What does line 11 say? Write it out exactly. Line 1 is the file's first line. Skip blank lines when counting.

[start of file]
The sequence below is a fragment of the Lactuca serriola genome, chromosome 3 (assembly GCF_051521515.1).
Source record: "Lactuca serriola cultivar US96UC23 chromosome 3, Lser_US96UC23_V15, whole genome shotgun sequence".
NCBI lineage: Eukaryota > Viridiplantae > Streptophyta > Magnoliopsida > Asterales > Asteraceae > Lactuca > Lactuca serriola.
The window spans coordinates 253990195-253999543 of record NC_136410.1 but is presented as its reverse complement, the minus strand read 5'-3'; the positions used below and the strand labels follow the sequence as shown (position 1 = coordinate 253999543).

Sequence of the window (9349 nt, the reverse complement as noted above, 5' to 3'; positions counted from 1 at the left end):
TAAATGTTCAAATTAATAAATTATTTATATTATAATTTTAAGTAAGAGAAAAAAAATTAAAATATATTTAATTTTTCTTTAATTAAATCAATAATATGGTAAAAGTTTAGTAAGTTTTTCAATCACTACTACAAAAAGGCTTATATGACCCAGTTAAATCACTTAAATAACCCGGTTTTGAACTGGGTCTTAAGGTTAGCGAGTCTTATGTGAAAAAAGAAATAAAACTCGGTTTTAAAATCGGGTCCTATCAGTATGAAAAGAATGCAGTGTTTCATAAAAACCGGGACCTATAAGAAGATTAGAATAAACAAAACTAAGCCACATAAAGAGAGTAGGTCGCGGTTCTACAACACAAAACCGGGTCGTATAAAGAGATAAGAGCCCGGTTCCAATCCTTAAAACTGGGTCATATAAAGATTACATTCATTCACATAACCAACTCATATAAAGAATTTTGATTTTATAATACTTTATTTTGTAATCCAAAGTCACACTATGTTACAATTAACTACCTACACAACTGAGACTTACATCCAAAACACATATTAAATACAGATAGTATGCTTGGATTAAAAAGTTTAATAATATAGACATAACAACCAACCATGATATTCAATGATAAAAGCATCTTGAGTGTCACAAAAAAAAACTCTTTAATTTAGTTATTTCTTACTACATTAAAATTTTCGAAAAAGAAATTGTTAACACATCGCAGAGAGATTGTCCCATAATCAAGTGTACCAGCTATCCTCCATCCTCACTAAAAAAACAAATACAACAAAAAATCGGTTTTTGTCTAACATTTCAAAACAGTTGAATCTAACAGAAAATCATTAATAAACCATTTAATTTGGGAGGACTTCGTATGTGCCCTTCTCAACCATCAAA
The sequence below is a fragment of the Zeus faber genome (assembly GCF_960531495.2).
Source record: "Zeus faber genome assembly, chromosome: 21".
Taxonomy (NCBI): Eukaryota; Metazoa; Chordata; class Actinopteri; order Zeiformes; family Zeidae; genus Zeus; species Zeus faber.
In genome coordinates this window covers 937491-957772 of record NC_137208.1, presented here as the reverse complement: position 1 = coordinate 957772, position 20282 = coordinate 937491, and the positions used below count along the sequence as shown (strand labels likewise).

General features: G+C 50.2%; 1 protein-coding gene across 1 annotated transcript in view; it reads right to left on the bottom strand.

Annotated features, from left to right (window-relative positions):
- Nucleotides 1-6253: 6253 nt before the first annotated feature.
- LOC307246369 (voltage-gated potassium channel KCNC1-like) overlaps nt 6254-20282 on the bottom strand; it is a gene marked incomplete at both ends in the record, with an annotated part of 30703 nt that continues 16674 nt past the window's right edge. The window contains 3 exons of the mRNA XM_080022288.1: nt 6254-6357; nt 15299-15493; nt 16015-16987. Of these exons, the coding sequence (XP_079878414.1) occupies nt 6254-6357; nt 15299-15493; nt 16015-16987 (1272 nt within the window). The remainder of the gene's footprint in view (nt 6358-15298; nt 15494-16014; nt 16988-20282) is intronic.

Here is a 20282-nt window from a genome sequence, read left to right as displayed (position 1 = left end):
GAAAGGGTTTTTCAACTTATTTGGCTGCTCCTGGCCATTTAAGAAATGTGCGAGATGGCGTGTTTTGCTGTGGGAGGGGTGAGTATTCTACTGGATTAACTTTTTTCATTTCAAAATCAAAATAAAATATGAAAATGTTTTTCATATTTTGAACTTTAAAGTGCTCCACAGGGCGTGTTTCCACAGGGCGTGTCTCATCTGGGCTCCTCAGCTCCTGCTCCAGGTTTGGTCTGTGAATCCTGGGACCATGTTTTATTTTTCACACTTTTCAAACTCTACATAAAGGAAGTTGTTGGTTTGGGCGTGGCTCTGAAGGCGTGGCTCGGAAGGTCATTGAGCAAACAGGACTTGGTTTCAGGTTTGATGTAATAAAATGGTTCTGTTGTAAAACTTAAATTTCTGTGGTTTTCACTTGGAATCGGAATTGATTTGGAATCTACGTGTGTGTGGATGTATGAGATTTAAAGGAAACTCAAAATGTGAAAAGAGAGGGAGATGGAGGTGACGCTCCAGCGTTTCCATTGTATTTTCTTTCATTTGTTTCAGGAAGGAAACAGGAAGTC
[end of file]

General features: G+C 50.2%; 1 protein-coding gene across 1 annotated transcript in view; it reads right to left on the bottom strand.